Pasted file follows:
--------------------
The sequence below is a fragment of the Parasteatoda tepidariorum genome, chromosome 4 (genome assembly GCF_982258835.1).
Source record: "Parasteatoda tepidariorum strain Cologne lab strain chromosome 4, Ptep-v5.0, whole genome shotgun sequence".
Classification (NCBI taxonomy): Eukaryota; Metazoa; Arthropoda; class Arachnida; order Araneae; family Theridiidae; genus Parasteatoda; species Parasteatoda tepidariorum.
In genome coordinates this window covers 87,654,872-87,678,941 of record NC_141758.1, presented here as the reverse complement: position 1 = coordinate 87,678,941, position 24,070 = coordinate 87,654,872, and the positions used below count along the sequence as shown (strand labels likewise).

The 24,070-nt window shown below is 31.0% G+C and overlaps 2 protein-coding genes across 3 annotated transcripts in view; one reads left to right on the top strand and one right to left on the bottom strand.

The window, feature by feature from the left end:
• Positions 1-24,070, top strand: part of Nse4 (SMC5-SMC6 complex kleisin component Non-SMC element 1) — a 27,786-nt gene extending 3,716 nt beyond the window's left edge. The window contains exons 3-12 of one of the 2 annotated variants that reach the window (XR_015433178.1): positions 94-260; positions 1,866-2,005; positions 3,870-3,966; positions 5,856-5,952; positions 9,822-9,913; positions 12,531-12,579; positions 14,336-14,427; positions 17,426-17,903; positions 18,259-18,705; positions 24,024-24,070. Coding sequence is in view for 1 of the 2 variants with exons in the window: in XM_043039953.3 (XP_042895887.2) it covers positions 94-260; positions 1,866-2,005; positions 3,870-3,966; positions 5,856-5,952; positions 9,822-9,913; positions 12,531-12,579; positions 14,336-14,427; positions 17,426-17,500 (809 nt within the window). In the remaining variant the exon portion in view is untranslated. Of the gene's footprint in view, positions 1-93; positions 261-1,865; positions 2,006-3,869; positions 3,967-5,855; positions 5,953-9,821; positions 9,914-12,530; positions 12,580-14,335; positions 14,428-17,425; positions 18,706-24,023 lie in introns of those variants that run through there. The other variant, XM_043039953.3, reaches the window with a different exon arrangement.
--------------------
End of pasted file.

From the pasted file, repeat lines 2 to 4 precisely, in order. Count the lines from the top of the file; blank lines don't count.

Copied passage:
Source record: "Parasteatoda tepidariorum strain Cologne lab strain chromosome 4, Ptep-v5.0, whole genome shotgun sequence".
Classification (NCBI taxonomy): Eukaryota; Metazoa; Arthropoda; class Arachnida; order Araneae; family Theridiidae; genus Parasteatoda; species Parasteatoda tepidariorum.
In genome coordinates this window covers 87,654,872-87,678,941 of record NC_141758.1, presented here as the reverse complement: position 1 = coordinate 87,678,941, position 24,070 = coordinate 87,654,872, and the positions used below count along the sequence as shown (strand labels likewise).